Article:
Enterprise 2.0 (E2.0) has the potential to dramatically change the way businesses are run across the globe. However, we still witness enterprises struggling to effectively empower employees with web 2.0-style tools and technologies that combine the concepts of websites, composite applications, content management and social communities, all delivered via a seamlessly integrated open modern user experience platform.

Let’s look at some questions these organizations have. How can business transformation be achieved using E2.0 and modern enterprise portal? How exactly do such tools promote productivity and innovation? How does collaboration between the social enterprise and corporate hierarchies take root? How smooth will the transition be?

The answers to these questions, and perhaps many others, about the potential of E2.0, are sometimes very clear and some very baffling – as is the case with all things new in the realm of technology. Yet, there is growing evidence today that the adoption of E2.0 not only leverages technology platforms to solve problems, but delivers long-term sustainable value as well.

E2.0 is the concept of adding social tools and some social paradigms to enterprise business processes and activities. Increasingly organizations recognize the mandate to create a modern user experience that transforms existing business processes and increases business efficiency and agility. They want to create tools to encourage contributions and an infrastructure to expose the right information or the best ideas for dealing with an issue or a problem.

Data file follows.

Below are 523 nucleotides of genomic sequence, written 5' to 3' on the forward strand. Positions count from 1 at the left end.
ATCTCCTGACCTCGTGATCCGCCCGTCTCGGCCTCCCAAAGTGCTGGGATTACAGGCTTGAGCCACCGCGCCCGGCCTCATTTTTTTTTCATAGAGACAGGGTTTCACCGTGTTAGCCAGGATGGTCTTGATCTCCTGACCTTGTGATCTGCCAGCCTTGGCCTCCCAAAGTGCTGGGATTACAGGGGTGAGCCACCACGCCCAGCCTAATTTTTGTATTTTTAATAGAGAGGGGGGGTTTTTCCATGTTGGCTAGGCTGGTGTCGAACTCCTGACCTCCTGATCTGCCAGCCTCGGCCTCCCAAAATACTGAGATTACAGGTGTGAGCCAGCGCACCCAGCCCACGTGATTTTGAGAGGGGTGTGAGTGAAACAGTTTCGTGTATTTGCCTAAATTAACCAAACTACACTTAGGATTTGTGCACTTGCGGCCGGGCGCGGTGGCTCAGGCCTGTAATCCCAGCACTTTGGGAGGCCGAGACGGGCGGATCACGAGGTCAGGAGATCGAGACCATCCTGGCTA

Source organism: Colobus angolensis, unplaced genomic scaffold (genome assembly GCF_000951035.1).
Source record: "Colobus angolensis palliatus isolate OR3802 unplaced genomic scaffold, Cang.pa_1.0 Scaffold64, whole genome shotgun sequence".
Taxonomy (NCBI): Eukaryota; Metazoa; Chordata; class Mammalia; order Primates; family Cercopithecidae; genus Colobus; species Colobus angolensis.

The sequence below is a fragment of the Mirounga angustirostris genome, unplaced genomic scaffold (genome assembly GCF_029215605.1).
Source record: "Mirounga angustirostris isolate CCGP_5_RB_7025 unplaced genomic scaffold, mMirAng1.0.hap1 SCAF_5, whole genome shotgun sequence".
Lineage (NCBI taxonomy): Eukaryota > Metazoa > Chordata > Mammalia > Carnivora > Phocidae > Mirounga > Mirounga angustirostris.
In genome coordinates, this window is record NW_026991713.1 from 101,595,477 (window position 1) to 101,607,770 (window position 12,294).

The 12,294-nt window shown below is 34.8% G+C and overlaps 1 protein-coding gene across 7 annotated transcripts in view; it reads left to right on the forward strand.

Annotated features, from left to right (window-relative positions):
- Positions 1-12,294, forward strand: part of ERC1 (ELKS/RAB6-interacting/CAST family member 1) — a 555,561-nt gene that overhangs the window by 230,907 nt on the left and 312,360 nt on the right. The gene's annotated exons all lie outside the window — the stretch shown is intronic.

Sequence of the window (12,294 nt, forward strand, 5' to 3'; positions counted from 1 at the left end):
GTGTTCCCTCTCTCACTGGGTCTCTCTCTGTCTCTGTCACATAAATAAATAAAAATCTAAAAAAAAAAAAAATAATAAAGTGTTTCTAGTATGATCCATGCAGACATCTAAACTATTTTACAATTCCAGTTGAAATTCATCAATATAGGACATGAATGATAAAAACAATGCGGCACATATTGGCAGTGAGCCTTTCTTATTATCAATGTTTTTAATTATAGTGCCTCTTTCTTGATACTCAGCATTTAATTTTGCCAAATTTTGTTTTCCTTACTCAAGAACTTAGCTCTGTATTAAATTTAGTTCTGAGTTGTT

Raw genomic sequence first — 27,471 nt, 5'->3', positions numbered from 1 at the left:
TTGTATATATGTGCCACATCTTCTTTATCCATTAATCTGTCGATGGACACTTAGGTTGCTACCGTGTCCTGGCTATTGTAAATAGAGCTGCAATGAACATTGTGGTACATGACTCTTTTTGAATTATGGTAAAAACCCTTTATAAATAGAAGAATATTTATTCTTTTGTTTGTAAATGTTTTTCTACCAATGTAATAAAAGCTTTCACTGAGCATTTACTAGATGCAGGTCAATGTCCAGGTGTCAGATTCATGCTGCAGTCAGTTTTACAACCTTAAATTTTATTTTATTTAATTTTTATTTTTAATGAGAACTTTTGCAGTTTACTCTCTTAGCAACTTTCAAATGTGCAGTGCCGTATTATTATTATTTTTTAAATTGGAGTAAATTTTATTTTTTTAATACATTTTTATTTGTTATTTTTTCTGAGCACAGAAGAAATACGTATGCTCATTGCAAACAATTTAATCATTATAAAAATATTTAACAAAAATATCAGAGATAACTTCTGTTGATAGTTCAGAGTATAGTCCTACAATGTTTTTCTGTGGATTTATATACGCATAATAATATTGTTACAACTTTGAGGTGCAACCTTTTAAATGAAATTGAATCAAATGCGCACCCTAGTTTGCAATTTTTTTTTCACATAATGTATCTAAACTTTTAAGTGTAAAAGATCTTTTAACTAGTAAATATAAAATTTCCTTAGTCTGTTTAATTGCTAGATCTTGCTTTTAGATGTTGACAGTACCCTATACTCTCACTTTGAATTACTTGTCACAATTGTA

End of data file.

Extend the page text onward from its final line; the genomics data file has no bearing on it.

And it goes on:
It involves more than just setting up a Wiki or other social media component to connect people. Rather, it is about integrating these tools with existing applications and infrastructure to transform the existing business model and tap into the creativity and intellectual capabilities of all employees.

Tacit knowledge for growth

Enterprises that want to use modern enterprise portals successfully must unlock the collective intellectual property of its employees, often tacit knowledge pools that lie unexplored and underutilized.  Many enterprises have been quick to add a social layer – blogs, Wikis, and Twitter – in an attempt to become the ‘new social enterprise’ without really engaging with the people who they expect to contribute and then collaborate through these platforms. A crucial element for success will lie in an organization’s ability to recognize this latent awareness and then transform it into pools of knowledge created by smart people – many call this the new intelligent enterprise knowledge platform.

Way forward

Consider the three key challenges that organizations encounter today. One, they need to make it easy for users to interact with all information sources. Two, they need to enhance their portals with rich web 2.0 services to present a comprehensive view across all business processes. Finally, organizations need IT departments to deliver upgrades, customizations and new applications faster, as well as give users the ability to customize and personalize applications on their own in order to respond faster to the dynamic market.

While traditional enterprise portal technologies can meet some of these challenges, they lack the speed, flexibility and abilities for user-driven customizations provided by integrated E2.0 services, which are so crucial for the survival of an organization in a competitive environment.  What organizations need is a single unified enterprise portal that has the capabilities to empower business users to build their own social networks and applications, as well as customize and personalize existing applications without the assistance of IT.